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Fakulta: Právnická fakulta   
Předmět: HP3036 Legal Argumentation and Debate: First Amendment Issues in Context
Rozvrhový lístek:    
Osoba: Sean Davidson   
Katedra: Katedra jazyků (22-KJ)   
Platnost od: 02.04.2020   
Platnost do: 30.06.2020   
Lístek vytvořen: 02.04.2020 21:48   
Poslední změna: 02.04.2020 21:48 
possible to complete course through distance means 

Legal Argumentation and Debate:  First Amendment Issues in Context

Sean Davidson                                                                     


Course Objectives:

1) to examine high court cases on the First Amendment and issues related to freedom of expression, freedom of religion, and freedom of the press; 2) to compare and assess the U.S. Supreme Court decisions to those of other courts, including the European Court of Human Rights; 3) to develop skills of reasoning and critical analysis, especially through arguing and deciding cases in moot court exercises.


Course Requirements:  Obtain at least 55/100 assessment points (see below)


Final Marks:  

(A-E, Erasmus)  A: 91-100       B: 82-90        C: 73-81        D: 64-72        E: 55-63

(1-3, regular curriculum students)     1: 89-100         2: 75-88          3: 55-74 


Final Mark Assessment:


·         2 Moot Court exercises (April 7, May 5):  45% each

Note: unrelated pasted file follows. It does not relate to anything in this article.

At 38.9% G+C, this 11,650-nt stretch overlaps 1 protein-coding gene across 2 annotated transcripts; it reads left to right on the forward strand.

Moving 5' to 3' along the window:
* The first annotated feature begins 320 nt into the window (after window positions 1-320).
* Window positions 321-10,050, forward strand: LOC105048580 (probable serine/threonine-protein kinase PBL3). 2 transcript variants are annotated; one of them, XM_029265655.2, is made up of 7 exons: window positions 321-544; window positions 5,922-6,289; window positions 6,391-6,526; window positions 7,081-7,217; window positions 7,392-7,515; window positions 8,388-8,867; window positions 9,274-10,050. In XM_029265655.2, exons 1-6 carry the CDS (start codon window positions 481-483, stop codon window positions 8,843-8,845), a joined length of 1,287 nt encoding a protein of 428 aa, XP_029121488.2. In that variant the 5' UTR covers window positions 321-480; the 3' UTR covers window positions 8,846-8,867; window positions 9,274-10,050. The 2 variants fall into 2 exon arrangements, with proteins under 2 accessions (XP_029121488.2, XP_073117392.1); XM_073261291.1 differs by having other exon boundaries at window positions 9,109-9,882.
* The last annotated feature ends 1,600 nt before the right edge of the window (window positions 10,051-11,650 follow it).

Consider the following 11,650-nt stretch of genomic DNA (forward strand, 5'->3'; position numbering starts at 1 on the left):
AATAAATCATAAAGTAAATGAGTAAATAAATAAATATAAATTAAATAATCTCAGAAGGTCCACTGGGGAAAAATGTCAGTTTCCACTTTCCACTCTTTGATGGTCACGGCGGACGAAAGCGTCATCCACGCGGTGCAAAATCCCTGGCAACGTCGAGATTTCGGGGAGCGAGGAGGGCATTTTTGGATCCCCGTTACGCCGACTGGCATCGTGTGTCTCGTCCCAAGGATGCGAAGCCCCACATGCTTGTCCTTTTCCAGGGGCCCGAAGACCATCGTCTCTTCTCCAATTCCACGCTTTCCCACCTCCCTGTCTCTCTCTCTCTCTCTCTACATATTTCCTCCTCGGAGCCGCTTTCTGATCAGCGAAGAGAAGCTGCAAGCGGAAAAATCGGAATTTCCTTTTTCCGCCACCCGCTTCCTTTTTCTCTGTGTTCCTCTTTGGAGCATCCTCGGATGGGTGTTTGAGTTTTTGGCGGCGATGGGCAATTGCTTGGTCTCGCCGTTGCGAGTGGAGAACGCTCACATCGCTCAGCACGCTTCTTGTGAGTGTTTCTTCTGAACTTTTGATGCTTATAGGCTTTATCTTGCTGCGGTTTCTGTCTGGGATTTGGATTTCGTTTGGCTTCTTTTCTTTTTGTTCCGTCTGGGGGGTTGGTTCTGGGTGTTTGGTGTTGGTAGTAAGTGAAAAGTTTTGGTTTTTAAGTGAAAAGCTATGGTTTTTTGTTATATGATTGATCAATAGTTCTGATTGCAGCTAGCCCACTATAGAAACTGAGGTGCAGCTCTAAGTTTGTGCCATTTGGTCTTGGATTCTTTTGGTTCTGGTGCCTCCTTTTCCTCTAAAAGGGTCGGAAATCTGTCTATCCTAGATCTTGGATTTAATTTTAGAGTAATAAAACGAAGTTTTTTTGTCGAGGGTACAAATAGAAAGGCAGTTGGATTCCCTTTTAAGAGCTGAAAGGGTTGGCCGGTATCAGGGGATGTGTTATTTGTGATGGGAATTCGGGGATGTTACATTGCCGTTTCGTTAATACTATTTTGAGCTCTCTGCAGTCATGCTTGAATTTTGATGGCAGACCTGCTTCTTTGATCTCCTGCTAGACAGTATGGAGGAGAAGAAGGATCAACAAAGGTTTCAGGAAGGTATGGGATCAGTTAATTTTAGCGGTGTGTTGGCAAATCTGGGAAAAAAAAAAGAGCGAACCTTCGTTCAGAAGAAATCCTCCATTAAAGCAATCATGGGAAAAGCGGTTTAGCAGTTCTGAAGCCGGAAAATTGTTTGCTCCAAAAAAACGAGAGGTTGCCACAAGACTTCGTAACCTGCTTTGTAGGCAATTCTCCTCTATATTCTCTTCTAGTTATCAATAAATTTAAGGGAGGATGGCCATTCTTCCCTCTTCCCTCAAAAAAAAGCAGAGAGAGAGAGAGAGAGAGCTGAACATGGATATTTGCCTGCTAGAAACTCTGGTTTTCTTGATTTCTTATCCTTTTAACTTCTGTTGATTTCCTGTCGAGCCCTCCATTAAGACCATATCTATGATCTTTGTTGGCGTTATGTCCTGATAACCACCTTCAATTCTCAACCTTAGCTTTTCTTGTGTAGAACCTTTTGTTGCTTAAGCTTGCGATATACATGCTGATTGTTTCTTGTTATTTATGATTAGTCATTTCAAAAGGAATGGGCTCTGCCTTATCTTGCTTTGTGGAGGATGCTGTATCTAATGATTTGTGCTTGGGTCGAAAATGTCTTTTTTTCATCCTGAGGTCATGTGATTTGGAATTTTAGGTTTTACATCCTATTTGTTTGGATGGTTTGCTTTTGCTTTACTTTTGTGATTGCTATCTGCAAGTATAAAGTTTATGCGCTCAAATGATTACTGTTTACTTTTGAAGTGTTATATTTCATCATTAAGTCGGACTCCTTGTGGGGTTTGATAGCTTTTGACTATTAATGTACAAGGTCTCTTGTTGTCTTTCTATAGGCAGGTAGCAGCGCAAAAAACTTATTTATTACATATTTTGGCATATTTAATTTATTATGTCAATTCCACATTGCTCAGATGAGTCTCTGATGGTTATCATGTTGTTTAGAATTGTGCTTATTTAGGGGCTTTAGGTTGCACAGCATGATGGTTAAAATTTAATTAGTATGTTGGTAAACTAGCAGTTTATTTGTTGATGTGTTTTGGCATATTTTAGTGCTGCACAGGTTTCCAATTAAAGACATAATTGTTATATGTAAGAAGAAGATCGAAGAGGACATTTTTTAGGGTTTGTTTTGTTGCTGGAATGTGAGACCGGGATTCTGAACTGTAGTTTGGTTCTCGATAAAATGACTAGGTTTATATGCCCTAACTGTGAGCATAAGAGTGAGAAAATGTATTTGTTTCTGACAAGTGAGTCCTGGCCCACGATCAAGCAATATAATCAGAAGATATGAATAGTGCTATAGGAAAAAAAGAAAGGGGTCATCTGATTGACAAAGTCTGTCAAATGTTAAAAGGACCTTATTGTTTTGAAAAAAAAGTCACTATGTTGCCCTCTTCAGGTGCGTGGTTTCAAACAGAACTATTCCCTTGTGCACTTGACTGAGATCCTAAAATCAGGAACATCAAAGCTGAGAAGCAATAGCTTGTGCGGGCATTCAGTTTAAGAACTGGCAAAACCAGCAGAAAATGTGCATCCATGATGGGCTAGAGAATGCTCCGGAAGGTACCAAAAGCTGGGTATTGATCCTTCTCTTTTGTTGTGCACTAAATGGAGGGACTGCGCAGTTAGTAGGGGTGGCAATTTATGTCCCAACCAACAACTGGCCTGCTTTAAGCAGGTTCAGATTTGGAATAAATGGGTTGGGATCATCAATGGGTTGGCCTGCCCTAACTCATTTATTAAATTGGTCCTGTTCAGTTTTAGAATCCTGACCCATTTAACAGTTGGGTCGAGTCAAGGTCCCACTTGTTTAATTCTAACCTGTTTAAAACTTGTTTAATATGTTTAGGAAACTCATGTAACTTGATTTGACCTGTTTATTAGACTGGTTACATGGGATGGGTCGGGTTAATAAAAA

-Lawyers marked as a group based on oral arguments during the Moot Court hearing itself (in groups of 2 or 3)


-Judges marked individually on written judicial opinions (maximum 2000 words) to be turned in within one week of the Moot Court hearing



·         Preparation for Class:  10%


Course Program:

Week 1 (February 25): Course introduction

·         Interpreting the First Amendment

·         Is religion special?

·         Considering psychology studies

Week 2 (March 3): Establishment clause - religious symbols in public places

·         Lynch v. Donnelly (nativity scene)

·         Allegheny v. ACLU (nativity scene)

·         Analysing the endorsement test

Week 3 (March 10): Religious symbols in public places (cont’d.)

·         Van Orden v. Perry (ten commandments)

·         Town of Greece v. Galloway (prayer at town meetings)

·         Ceremonial deism

Week 4 (March 17): informal moot court exercise – prayer at presidential inauguration

Week 5 (March 24):  Freedom to publish

·         New York Times v. United States (Pentagon Papers)

·         Nebraska Press v. Stuart (media coverage of trials)

Week 6 (March 31):  Right to be forgotten (right to erasure) – EU perspective

·         German case concerning murderer’s right to be forgotten

·         Dutch surgeon case

·         Comparison to U.S. Supreme Court (Florida Star v. B.J.F.)

Week 7 (April 7):  first assessed Moot Court exercise

Week 8 (April 21):  Right to gather news 

·         Branzburg v. Hayes (anonymous sources)

·         Comparison to ECtHR

Week 9 (April 28): Indecent expression

·         FCC v. Pacifica Foundation (broadcasting vulgar speech)

·         Erzoznik v. Jacksonville (publicly visible screen nudity)

Week 10 (May 5):  second assessed Moot Court exercise


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